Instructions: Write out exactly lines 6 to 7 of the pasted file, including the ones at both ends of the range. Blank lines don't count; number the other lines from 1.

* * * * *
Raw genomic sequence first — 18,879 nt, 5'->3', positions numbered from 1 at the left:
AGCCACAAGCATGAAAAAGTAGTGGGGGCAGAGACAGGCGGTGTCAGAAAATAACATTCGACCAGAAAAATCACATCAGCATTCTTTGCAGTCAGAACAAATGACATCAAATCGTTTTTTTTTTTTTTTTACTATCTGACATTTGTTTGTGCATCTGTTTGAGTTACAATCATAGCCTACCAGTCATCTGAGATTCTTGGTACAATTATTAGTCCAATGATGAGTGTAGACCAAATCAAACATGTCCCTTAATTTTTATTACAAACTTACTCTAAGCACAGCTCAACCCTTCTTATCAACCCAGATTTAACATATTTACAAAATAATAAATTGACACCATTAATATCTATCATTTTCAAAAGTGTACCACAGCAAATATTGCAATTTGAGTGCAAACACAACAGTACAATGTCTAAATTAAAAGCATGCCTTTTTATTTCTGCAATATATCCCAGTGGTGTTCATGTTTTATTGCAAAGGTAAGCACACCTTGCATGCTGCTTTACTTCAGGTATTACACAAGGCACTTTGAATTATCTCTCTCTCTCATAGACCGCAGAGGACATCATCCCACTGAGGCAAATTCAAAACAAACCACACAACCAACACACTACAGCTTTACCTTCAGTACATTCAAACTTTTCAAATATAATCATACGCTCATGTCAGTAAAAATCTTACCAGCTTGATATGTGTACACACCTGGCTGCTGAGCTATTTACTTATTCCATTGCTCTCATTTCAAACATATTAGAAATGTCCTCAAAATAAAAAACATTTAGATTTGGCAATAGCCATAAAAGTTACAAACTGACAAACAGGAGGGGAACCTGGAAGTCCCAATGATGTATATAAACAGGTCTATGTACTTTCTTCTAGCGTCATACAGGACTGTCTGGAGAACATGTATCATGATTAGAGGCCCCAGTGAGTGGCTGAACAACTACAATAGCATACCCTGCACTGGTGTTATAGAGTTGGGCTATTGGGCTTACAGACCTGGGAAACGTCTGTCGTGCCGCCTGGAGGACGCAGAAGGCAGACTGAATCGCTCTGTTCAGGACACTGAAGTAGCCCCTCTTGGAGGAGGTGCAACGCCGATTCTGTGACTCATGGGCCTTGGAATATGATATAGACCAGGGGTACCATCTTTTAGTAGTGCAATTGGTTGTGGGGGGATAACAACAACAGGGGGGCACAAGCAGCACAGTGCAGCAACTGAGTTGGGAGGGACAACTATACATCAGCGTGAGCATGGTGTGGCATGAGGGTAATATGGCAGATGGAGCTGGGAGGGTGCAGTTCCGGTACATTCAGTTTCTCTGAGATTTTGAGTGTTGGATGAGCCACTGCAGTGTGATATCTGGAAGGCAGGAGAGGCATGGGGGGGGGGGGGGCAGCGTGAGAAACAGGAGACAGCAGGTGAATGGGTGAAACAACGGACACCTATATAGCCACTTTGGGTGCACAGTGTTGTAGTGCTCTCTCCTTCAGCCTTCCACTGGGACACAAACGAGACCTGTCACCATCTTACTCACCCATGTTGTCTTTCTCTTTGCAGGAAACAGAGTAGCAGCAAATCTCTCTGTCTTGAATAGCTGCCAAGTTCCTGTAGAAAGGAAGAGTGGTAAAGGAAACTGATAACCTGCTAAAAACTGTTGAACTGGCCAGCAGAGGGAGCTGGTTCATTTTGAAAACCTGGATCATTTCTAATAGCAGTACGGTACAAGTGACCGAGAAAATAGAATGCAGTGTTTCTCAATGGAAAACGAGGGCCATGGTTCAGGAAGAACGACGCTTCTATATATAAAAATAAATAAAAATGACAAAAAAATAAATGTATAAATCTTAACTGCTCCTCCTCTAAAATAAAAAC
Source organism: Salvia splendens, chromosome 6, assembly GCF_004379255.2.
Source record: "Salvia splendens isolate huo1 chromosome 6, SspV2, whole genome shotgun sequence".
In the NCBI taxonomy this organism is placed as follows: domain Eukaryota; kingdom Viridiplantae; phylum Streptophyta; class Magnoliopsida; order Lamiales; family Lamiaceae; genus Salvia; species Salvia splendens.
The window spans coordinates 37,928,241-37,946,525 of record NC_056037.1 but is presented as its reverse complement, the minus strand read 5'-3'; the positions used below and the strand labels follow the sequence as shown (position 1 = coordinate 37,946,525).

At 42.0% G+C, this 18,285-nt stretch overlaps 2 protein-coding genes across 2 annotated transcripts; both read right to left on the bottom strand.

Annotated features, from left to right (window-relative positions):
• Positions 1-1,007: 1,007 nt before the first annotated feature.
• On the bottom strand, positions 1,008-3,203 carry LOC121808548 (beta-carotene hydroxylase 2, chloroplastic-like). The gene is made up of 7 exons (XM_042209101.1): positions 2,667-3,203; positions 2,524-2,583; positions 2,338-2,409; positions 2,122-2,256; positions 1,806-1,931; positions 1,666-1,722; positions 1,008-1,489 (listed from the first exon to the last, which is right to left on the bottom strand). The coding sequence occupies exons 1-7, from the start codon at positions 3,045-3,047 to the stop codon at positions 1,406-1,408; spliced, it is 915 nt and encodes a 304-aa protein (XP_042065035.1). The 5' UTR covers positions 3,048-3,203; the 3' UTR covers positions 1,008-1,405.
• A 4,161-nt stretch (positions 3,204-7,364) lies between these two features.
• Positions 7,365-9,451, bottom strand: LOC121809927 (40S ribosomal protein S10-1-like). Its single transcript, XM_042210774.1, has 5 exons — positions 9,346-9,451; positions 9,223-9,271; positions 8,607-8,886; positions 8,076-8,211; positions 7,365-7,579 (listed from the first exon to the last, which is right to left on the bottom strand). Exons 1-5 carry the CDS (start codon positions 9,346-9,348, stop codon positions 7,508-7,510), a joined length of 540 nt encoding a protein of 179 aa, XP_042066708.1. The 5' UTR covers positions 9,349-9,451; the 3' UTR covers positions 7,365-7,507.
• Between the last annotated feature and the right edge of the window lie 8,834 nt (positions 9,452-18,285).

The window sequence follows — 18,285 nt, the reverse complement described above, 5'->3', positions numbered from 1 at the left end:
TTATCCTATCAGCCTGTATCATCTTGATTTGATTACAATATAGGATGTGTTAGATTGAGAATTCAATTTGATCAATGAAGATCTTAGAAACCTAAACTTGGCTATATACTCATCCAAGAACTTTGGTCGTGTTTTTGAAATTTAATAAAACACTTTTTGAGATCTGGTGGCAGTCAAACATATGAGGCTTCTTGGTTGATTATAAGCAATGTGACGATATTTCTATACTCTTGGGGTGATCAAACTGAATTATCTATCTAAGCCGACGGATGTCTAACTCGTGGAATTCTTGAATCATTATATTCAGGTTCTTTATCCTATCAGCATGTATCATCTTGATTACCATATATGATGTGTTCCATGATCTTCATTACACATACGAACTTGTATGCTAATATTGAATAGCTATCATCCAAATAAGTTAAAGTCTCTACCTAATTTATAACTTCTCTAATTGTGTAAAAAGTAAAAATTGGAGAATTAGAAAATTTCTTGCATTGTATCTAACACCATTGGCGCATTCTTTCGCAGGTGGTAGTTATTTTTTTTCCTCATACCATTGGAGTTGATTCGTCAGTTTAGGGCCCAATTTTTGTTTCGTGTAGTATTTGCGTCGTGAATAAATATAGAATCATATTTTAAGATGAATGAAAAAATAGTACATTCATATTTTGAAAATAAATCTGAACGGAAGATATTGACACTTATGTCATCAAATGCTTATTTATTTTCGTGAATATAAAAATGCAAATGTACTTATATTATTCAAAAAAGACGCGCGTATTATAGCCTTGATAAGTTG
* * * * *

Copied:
The window spans coordinates 37,928,241-37,946,525 of record NC_056037.1 but is presented as its reverse complement, the minus strand read 5'-3'; the positions used below and the strand labels follow the sequence as shown (position 1 = coordinate 37,946,525).

At 42.0% G+C, this 18,285-nt stretch overlaps 2 protein-coding genes across 2 annotated transcripts; both read right to left on the bottom strand.